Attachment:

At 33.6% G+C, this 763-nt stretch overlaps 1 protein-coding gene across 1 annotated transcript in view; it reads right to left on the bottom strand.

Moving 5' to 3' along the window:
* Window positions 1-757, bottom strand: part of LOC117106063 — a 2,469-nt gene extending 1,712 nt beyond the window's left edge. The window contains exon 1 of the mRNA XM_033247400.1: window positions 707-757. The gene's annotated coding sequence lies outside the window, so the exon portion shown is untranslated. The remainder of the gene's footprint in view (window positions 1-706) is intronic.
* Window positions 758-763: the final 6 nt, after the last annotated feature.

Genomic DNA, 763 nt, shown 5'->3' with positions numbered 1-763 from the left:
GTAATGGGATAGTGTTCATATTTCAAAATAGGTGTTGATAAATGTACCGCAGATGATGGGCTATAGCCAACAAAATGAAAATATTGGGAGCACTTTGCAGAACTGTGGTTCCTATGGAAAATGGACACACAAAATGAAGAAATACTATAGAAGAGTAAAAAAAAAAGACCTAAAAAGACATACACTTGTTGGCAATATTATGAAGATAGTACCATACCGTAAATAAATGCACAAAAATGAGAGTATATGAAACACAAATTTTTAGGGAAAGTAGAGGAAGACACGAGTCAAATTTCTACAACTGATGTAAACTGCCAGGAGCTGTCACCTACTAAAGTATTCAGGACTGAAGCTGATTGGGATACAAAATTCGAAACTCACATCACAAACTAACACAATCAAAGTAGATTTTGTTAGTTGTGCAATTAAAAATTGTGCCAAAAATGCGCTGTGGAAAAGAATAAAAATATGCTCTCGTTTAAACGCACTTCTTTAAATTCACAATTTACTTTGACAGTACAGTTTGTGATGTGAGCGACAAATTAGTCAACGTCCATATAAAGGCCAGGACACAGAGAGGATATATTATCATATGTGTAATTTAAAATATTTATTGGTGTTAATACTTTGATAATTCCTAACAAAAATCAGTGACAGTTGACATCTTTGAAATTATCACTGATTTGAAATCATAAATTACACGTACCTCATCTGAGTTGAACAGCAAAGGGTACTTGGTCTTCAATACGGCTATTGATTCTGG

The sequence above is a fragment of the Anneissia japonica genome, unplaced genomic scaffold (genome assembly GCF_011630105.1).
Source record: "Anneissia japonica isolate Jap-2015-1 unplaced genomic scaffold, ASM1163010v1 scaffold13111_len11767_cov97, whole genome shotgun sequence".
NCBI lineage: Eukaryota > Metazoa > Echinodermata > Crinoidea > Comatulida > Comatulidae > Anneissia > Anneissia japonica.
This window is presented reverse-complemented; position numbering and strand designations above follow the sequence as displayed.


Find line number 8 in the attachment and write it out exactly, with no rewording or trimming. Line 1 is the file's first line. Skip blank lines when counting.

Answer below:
Source record: "Anneissia japonica isolate Jap-2015-1 unplaced genomic scaffold, ASM1163010v1 scaffold13111_len11767_cov97, whole genome shotgun sequence".